They also had to get ready for a track meet, and by Saturday they were ready. In the first event (for complete meet statistics see page 60) Rudolph floated down the red crushed-brick track in 11.3 in her record-equaling race. She had not been training very hard and she was not pushed.
A few minutes later Budd ran 10.3, beating his Villanova teammate, Paul Drayton, by a yard. For a man who had set a world 100-yard record of 9.2 just three weeks before, this was not spectacular 100-meter time, and Budd appeared to be tight. "I guess I was nervous," he said. "The first race and everything. I'll do better."
Hayes Jones won the high hurdles (he also won in 1959) by running 13.8. But he didn't pull away from the two Russians, Anatoli Mikhailov and Valentin Chistiakov, until the seventh hurdle, and Francis Washington, who did not get a good start, had to come fast at the end to grab third in a photo finish. Mikhailov, Washington and Chistiakov each ran 13.9, and the Americans had to admit that Russian hurdling had improved.
Both nations turned it on in the 400-meter-relay event. There was little doubt that the American men would win once Budd took the baton from Hayes Jones and sent the U.S. into a two-yard lead at the end of the second leg. Charles Frazier opened the gap to three yards, and Drayton crossed the line four yards ahead.
"The baton exchanges weren't too good," said Oliver Jackson, one of the U.S. coaches, "but they don't have to be too good when you can run like that. Those are great sprinters out there." The time was 39.1, four-tenths of a second under the old world record set by U.S. and German Olympic teams. The Russians, in furnishing such terrific competition, ran a 39.4 themselves. Their exchanges were very good—they had worked together for weeks—but their runners just weren't as fast.
The Russian women, on the other hand, were faster in the relay than the U.S. women—until they came to Wilma. Willye White led off the American team and held her ground, but both Earnestine Pollard and Vivian Brown dropped slowly back. Wilma fumbled the hand-off, slowed and looked around. By the time she began to chase the Russian anchor girl, Tatiana Shchelkanova, she was fully five yards behind.
At first it appeared that this was too far even for Wilma. She closed very slowly for the first 30, 40, 50 yards. But then something happened. Wilma went zoom. She passed Shchelkanova as if the Russian were nailed to the track and won by three yards. The time was 44.4, breaking the old record of 44.5. "That long old girl can run when she wants to," said Ralph Boston. It was estimated that Wilma had raced her 100 meters in eight seconds flat.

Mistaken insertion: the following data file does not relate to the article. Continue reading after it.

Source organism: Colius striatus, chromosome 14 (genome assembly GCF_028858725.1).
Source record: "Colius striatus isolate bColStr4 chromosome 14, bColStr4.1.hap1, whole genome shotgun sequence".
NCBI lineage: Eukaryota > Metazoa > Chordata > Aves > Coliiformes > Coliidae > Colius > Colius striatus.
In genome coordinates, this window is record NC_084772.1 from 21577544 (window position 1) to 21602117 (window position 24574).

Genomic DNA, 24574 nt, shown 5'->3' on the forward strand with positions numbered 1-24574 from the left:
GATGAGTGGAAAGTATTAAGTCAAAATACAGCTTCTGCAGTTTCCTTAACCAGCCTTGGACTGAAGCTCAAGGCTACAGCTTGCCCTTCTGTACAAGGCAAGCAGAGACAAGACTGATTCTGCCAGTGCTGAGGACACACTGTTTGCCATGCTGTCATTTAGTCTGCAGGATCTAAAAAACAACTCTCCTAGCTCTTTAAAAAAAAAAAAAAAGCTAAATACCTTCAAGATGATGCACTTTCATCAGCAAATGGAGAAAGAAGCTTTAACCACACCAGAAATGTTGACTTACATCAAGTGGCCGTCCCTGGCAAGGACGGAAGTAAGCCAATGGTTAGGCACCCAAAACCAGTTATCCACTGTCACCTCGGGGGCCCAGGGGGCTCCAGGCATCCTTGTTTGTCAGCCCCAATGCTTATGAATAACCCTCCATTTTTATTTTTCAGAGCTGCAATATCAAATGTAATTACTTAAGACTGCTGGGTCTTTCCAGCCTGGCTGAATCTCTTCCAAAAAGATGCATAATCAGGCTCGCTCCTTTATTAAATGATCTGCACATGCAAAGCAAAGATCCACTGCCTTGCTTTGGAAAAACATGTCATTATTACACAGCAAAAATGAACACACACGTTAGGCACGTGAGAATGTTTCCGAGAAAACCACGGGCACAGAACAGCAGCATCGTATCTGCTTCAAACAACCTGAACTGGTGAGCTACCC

The only other world record for the day was the 57.43-meter (188 feet 5 inches) discus throw by Tamara Press, the Soviet amazon who set the old record and who is as muscular as ever.
The most surprising women's performance, however, was a second-place finish to Russia's Taisia Chenchik by America's Barbara Brown, who high-jumped 1.65 meters (5 feet 5 inches). Barbara, who has red hair and freckles, had never jumped that high before and never expected to jump that high now. Then, in her exultation, she proceeded to jump even higher, bouncing around the bright green grass of Lenin Stadium and waving her hands in the air.
Four meet records were set by the men, in addition to the world records. John Uelses, the German-born marine who is our newest pole-vaulting star, went 4.69 meters (15 feet 4½ inches), winning over another relative newcomer, Henry Wadsworth, by 3½ inches. "It was the second-best vault I've ever made," said Uelses. "I've got to get me one of those fiber glass poles," said Wadsworth.
Vitold Kreer cut loose with the best hop, step and jump of the year, 16.68 meters (54 feet 8½ inches). Yuri Zakharov and Virkus Lembit killed off America's best 10,000-meter man, John Gutknecht, with a punishing pace before Zakharov went on to win in 29:34.4 by 220 yards. "It was too hot," said Zakharov, who has run much faster. "Do you know what?" said Gutknecht. "I broke my own three-mile record of 14:01 by several seconds. And we were running more than six miles. That was some pace."
But perhaps the finest race of the day was turned in by Jerry Siebert in winning the 800 meters. Trailing in third place behind Russian Valeri Bulyshev and teammate Jim Dupree for 1½ laps, Siebert followed as Dupree took the lead on the last turn and then outran the man who beat him in the national AAU meet. The time was 1:46.8, which equaled Siebert's best.
Ulis Williams and Gary Gubner set no records, but everyone was proud of the way the two boys performed. Williams won the 400 meters, easily, in 46.7, as Adolph Plummer's starting blocks slipped and the big New Mexico runner nearly exhausted himself trying to cancel the misfortune. He finished a full five yards behind Williams, barely holding off Valentin Rakhmanov for second.